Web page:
Hyperspectral imaging eyed for machine vision

More than $2.8 million in state funding aims to kick hyperspectral imaging and other optical technologies into hyperdrive.


Two sets of grants will aid commercialization of technologies developed at Montana State University (MSU), fostering partnerships with several Bozeman-area businesses and even helping to launch a pair of university spinoffs.

“In this overall effort, what we’re trying to do is strengthen and broaden out the high-tech portions of the Montana economy, specifically optics and photonics … and start coupling them with some of the more traditional Montana economies like agriculture,” said Dr. Joseph Shaw, a professor and director of the university’s Optical Technology Center.

 Joseph Shaw

In one project, university researchers will develop new image processing technology for Resonon Inc., a manufacturer of hyperspectral machine vision systems used for automated sorting and inspection (among other applications).

Resonon’s hyperspectral imagers are already used on production lines to identify defects in nuts and berries. This is possible because the imagers capture 240 color bands rather than the three or four used by conventional cameras. But due to computer processing constraints, only a small portion of all that color data can be used in real time.

“There are only a few seconds (and in some cases, less than that) between the time the hyperspectral data are collected and when algorithms need to convert the data into useful information to direct the actuators (e.g., robots),” said Resonon President Rand Swanson. “Currently, we do not have the computational bandwidth to exploit the data to its fullest extent, plus we are imaging at relatively low resolution.”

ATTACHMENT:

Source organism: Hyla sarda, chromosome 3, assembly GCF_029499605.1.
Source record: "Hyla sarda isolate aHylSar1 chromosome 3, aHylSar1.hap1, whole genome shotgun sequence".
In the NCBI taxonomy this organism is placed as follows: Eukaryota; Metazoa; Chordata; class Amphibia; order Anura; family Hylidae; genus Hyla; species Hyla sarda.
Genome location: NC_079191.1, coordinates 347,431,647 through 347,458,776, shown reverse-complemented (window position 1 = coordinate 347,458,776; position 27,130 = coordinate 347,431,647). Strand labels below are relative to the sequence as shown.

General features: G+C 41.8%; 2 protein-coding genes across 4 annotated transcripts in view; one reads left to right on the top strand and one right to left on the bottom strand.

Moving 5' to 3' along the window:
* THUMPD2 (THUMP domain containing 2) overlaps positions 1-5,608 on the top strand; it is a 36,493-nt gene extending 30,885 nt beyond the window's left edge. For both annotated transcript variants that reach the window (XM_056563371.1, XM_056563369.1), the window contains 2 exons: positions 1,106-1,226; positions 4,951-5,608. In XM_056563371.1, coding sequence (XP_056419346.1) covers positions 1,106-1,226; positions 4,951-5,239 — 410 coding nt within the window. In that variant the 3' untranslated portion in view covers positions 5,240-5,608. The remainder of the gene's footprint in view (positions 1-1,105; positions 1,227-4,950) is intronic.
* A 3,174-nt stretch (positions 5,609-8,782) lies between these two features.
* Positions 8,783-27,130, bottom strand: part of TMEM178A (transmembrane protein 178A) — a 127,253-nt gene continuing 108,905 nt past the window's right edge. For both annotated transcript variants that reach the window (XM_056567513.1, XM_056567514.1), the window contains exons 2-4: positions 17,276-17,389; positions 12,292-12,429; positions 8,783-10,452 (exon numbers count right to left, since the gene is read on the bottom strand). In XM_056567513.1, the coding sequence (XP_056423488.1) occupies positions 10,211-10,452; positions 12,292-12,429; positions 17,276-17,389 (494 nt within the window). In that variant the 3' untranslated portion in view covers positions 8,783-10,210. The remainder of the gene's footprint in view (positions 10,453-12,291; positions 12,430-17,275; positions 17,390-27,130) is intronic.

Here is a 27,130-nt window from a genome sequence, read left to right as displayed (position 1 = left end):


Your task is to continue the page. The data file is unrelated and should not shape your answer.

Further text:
Resonon is counting on field-programmable gate arrays (FPGAs) to ease the bottleneck and enable higher-resolution hyperspectral imaging. The FPGAs will be developed by researchers at MSU and Impulse Accelerated Technologies Inc. of Bellevue, Wash.

Current hyperspectral imaging systems operate with separate cameras, frame grabbers and computers, which constrains how quickly data can be transferred, according to Dr. Ross Snider, an associate professor of electrical and computer engineering at MSU. FPGAs would cut out the intermediate step and increase computational bandwidth by allowing cameras to perform their own image processing.

Faster processing of hyperspectral images has potential uses outside the food industry.almonds main

“This technology has surprisingly broad application,” said Brian Durwood, co-owner of Impulse Accelerated Technologies. “The same algorithmic architecture that visually sorts shells from almonds can also be used to more quickly scan the sea and ‘sort out’ a person overboard as differentiated from the surrounding sea, from an automated camera suspended under a Coast Guard plane.”

The MSU project, though, will have a narrower scope. It is focused on two application areas: food sorting based on shape detection using mid- and high-end FPGAs, and data recording for environmental monitoring using low-end FPGAs.

Last month the Montana Board of Research and Commercialization Technology (MBRCT) awarded the project a $100,000 grant. The project will also share in a $2.5 million grant awarded by the Montana Research and Economic Development Initiative and overseen by Shaw.

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